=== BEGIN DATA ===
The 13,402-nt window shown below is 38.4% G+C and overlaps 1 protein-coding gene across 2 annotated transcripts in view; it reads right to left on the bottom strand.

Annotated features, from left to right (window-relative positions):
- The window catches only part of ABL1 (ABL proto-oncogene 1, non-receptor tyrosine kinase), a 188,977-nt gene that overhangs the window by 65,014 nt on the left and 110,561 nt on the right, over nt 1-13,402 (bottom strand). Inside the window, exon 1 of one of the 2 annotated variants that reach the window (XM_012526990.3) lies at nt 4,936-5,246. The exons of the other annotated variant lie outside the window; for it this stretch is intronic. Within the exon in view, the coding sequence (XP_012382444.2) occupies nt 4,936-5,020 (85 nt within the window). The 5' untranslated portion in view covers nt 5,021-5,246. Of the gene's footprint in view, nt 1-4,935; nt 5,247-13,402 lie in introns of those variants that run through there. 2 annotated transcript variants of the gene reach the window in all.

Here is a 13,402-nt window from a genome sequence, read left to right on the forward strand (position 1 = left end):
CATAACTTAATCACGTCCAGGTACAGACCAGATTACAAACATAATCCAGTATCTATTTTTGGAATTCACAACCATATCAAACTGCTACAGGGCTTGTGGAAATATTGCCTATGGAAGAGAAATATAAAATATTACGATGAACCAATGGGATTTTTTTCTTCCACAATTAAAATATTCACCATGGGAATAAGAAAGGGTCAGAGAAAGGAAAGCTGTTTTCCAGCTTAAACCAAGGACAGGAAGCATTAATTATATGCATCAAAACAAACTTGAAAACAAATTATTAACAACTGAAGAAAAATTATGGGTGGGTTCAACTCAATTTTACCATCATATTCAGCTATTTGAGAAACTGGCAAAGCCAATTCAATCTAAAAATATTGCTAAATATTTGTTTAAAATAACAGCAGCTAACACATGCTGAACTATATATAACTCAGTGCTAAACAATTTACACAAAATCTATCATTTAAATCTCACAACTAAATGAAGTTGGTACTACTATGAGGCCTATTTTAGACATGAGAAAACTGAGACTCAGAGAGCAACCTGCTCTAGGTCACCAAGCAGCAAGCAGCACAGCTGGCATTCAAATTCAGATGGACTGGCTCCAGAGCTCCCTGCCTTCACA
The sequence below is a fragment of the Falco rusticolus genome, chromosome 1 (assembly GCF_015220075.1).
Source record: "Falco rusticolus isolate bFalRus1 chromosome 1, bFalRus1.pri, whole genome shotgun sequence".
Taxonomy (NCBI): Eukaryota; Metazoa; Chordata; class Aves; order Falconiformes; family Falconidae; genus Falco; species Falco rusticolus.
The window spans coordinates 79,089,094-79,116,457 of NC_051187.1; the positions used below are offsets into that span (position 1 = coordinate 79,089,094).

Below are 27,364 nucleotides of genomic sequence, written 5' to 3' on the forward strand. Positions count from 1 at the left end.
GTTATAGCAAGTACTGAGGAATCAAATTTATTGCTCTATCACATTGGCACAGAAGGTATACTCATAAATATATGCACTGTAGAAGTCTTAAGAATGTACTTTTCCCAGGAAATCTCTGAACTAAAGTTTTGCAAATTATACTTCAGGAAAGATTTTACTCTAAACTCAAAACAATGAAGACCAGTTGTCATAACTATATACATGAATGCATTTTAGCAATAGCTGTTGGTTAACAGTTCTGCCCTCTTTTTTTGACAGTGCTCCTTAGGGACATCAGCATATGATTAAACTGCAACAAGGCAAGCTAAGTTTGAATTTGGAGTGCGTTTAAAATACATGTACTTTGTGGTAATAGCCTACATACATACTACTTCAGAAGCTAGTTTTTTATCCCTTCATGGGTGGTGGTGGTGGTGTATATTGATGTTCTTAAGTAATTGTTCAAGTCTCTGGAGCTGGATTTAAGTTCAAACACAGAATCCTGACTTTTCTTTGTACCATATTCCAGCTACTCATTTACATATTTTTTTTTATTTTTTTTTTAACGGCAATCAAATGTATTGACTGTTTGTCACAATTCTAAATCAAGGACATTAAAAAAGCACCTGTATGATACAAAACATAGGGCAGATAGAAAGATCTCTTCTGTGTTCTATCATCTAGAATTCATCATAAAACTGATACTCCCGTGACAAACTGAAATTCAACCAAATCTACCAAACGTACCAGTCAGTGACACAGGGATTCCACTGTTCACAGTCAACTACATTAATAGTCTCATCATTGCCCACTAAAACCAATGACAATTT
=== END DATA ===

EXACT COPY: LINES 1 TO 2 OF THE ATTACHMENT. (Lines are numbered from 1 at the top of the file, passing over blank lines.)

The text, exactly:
The 13,402-nt window shown below is 38.4% G+C and overlaps 1 protein-coding gene across 2 annotated transcripts in view; it reads right to left on the bottom strand.

Annotated features, from left to right (window-relative positions):